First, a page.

Cause and Effect
There’s a web of cause and effect between speculation, livability, affordability, taxes and density in this city. While it has been argued by successive city councils and academics alike that density is more environmentally preferable to sprawl, increasing density also causes speculation, lifts property values and thus taxes and rents. The fact is cities receive 8 cents per dollar of income tax collected by the Federal Government yet are home to 80% of the country’s citizens. We are an urban country, but you wouldn’t be able to tell that based on how we spend our tax dollars at the national scale. Local governments are badly in need of revenues to make up for pressures put on them by Federal and Provincial devolution (downloading of responsibilities without corresponding shares of taxes gathered to pay for services) and on paper real estate development appears an attractive option as this particular tax imbalance persists. Some local governments have also become accustomed to leveraging development for a number of amenities or community benefits in the process. While it may seem that cities, eager for an increase in property taxes and funding for amenities, would benefit from this it is also potentially entropic as far as the local economy is concerned; construction jobs aside (and that’s a big aside I’ll grant). Paul Sullivan, former Co-Chair of the Fair Tax Coalition, pointed this out to Vancouver’s City Council when his number crunching revealed that the replacement of commercial corridors with condos actually netted a financial loss for the city.
In short, we need to rethink highest best use.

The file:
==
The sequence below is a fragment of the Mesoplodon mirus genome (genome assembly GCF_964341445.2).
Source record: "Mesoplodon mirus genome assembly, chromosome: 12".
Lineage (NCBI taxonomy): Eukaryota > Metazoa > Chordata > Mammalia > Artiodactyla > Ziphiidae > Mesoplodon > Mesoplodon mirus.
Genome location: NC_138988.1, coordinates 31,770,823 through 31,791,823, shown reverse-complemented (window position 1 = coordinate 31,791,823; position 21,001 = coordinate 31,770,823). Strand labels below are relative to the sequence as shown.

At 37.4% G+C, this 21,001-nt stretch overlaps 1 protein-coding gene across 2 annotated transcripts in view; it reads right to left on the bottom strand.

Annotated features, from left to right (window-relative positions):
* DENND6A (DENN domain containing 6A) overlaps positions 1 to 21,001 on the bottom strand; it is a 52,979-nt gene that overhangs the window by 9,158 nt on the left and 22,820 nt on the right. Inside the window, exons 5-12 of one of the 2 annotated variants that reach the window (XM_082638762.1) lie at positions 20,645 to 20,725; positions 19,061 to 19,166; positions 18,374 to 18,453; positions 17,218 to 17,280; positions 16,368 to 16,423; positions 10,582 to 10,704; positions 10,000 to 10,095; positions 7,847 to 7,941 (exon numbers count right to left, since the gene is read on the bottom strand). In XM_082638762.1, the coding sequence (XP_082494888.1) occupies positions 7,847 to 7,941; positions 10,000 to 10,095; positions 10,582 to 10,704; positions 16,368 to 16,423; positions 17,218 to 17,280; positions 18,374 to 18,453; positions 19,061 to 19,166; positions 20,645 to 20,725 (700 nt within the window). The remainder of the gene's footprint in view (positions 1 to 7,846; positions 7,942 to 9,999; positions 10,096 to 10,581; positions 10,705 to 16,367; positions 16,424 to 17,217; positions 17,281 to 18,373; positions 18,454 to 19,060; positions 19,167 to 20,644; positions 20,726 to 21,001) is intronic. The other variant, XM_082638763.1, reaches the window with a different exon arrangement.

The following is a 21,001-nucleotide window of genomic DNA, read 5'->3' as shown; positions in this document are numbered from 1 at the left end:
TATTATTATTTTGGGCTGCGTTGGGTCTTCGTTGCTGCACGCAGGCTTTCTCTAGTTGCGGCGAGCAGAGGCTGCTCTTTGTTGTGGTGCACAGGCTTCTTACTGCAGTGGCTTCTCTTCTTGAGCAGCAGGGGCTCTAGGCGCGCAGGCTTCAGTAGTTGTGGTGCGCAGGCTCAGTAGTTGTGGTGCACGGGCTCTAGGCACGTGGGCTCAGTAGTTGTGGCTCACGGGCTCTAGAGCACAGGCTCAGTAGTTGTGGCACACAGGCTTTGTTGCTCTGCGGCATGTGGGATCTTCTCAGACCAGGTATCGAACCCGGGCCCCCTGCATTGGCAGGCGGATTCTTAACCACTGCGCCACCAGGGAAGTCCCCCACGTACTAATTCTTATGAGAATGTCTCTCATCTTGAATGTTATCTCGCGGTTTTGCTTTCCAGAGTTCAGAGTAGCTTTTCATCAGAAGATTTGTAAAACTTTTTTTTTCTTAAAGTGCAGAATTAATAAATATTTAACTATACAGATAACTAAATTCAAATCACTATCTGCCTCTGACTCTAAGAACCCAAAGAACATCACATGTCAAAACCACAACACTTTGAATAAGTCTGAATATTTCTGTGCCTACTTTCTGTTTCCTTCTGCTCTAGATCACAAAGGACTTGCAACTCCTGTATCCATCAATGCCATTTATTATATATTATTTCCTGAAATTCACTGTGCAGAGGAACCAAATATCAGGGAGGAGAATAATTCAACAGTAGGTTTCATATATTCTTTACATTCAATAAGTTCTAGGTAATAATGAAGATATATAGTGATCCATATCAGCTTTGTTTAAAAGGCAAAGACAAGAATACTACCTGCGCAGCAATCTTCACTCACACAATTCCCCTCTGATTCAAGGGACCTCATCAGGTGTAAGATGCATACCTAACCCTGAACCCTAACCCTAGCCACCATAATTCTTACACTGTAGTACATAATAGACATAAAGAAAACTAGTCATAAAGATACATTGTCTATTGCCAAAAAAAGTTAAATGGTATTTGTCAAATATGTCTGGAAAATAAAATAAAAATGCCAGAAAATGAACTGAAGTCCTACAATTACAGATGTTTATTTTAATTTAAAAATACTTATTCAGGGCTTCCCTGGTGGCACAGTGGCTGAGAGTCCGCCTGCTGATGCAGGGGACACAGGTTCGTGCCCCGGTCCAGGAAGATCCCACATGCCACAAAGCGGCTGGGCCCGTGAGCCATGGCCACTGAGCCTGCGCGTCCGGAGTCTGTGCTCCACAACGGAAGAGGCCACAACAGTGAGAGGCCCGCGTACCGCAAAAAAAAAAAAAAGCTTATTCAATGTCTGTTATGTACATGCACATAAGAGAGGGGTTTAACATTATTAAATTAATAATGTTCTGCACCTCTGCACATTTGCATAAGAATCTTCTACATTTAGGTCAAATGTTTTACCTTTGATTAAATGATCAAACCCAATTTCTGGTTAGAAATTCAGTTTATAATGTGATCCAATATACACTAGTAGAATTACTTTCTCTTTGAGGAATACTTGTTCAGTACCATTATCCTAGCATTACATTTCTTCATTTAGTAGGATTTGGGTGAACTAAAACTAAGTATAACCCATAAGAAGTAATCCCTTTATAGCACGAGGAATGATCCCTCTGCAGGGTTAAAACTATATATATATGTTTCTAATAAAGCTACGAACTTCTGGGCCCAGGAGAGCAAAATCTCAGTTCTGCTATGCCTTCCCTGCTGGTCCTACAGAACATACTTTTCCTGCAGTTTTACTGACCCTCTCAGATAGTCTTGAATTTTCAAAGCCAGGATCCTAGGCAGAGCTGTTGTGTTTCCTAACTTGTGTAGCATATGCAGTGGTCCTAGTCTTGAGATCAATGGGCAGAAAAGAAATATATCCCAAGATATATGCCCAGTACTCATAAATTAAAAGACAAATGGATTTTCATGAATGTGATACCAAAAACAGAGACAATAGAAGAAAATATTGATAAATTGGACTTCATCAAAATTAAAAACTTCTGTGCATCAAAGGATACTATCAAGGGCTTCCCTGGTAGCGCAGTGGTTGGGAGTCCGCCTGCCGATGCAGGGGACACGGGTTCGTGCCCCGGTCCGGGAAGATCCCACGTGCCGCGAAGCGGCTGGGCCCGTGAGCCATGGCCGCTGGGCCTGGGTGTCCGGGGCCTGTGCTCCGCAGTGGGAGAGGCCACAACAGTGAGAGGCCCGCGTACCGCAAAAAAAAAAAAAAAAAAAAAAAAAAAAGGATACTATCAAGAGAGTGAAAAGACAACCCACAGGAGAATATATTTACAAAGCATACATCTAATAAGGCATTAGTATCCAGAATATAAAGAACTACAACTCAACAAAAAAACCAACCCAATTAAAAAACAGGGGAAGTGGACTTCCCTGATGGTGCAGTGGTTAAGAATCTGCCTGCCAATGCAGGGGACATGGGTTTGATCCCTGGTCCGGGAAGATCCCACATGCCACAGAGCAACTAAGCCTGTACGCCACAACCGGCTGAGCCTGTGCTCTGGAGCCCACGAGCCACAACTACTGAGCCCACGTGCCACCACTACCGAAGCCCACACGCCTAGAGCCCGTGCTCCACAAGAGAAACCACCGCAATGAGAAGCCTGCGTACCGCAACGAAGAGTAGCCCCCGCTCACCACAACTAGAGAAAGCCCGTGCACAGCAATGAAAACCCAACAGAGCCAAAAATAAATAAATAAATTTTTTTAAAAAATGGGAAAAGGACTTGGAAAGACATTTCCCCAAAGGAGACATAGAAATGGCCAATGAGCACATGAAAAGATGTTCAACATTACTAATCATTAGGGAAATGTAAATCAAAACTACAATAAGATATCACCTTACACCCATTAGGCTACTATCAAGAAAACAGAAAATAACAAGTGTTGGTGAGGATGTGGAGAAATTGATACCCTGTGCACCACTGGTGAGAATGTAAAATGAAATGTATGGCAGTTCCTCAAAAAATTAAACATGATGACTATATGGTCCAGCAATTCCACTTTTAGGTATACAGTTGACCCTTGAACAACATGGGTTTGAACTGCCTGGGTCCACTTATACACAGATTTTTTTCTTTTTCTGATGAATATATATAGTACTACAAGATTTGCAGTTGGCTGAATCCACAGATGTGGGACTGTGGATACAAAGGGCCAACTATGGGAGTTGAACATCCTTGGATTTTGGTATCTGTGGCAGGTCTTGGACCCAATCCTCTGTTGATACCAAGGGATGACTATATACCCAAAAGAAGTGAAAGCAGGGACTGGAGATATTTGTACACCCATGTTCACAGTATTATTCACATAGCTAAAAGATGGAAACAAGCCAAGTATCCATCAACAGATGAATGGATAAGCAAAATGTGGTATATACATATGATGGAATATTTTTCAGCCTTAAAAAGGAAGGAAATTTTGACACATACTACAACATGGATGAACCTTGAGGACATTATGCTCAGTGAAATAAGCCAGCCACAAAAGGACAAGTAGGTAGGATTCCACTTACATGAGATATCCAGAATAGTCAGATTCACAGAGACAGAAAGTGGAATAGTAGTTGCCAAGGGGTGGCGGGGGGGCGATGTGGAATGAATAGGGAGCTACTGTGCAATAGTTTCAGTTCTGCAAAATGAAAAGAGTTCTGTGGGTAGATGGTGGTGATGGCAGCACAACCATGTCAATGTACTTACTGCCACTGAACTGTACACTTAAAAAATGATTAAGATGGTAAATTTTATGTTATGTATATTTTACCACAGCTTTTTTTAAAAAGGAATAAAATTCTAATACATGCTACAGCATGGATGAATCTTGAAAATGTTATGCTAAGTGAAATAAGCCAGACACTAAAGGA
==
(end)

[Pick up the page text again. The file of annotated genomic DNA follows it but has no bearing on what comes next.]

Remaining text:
Healthy cities are constantly in a state of development, when a city reaches stasis that’s not a particularly good sign, but development doesn’t necessarily mean growth, nor does it need to result in constantly rising property values. Development is the process of the city becoming itself, reinventing itself and sustaining itself. Part of Vancouver’s current challenges come from the fact that there has been a lopsided focus on high density residential development and that has caused speculative hot spots where a spot rezoning or the anticipation of increasing profitability have sent shocks to local streets and neighbourhoods. When we have built we haven’t built for jobs. Not in our industrial lands, not in our commercial corridors, and where commercial development has happened in a pedestal or podium we’ve too often seen a large floor plate with a large franchise, well capitalized restaurant group or other corporate entity take up the street front after completion. Because of the way we build and the way we tax, those types of businesses are made more feasible, plain and simple. The kicker is that the mom and pop store just down the street from that new development gets taxed as if it were the same higher density mixed development, even when it isn’t. And that’s where your runaway train of displacement, or creative destruction, really starts moving.